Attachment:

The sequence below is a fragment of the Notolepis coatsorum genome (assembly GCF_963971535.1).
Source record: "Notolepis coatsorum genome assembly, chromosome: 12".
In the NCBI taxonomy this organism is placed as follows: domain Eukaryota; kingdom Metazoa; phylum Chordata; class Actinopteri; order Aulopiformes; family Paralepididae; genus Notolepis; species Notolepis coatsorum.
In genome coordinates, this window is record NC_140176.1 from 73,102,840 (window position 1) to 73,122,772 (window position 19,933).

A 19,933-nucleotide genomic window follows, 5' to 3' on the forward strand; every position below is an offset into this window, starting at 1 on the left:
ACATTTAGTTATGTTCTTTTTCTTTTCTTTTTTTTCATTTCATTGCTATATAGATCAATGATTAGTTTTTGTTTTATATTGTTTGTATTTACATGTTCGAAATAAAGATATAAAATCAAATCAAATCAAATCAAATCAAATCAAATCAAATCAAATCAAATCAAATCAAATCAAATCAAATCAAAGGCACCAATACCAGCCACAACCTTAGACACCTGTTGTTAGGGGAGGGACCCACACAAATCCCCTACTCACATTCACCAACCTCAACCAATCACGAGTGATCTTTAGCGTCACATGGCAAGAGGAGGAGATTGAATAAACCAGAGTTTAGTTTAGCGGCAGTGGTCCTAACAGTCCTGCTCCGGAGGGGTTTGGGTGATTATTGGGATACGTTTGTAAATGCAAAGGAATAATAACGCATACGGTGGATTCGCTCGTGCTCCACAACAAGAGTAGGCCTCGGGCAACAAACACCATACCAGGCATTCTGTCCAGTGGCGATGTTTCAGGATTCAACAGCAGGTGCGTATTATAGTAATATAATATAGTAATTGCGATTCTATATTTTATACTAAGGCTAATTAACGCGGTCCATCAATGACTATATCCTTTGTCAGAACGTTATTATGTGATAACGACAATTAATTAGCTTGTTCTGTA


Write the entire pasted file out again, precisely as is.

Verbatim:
The sequence below is a fragment of the Notolepis coatsorum genome (assembly GCF_963971535.1).
Source record: "Notolepis coatsorum genome assembly, chromosome: 12".
In the NCBI taxonomy this organism is placed as follows: domain Eukaryota; kingdom Metazoa; phylum Chordata; class Actinopteri; order Aulopiformes; family Paralepididae; genus Notolepis; species Notolepis coatsorum.
In genome coordinates, this window is record NC_140176.1 from 73,102,840 (window position 1) to 73,122,772 (window position 19,933).

A 19,933-nucleotide genomic window follows, 5' to 3' on the forward strand; every position below is an offset into this window, starting at 1 on the left:
ACATTTAGTTATGTTCTTTTTCTTTTCTTTTTTTTCATTTCATTGCTATATAGATCAATGATTAGTTTTTGTTTTATATTGTTTGTATTTACATGTTCGAAATAAAGATATAAAATCAAATCAAATCAAATCAAATCAAATCAAATCAAATCAAATCAAATCAAATCAAATCAAATCAAATCAAAGGCACCAATACCAGCCACAACCTTAGACACCTGTTGTTAGGGGAGGGACCCACACAAATCCCCTACTCACATTCACCAACCTCAACCAATCACGAGTGATCTTTAGCGTCACATGGCAAGAGGAGGAGATTGAATAAACCAGAGTTTAGTTTAGCGGCAGTGGTCCTAACAGTCCTGCTCCGGAGGGGTTTGGGTGATTATTGGGATACGTTTGTAAATGCAAAGGAATAATAACGCATACGGTGGATTCGCTCGTGCTCCACAACAAGAGTAGGCCTCGGGCAACAAACACCATACCAGGCATTCTGTCCAGTGGCGATGTTTCAGGATTCAACAGCAGGTGCGTATTATAGTAATATAATATAGTAATTGCGATTCTATATTTTATACTAAGGCTAATTAACGCGGTCCATCAATGACTATATCCTTTGTCAGAACGTTATTATGTGATAACGACAATTAATTAGCTTGTTCTGTA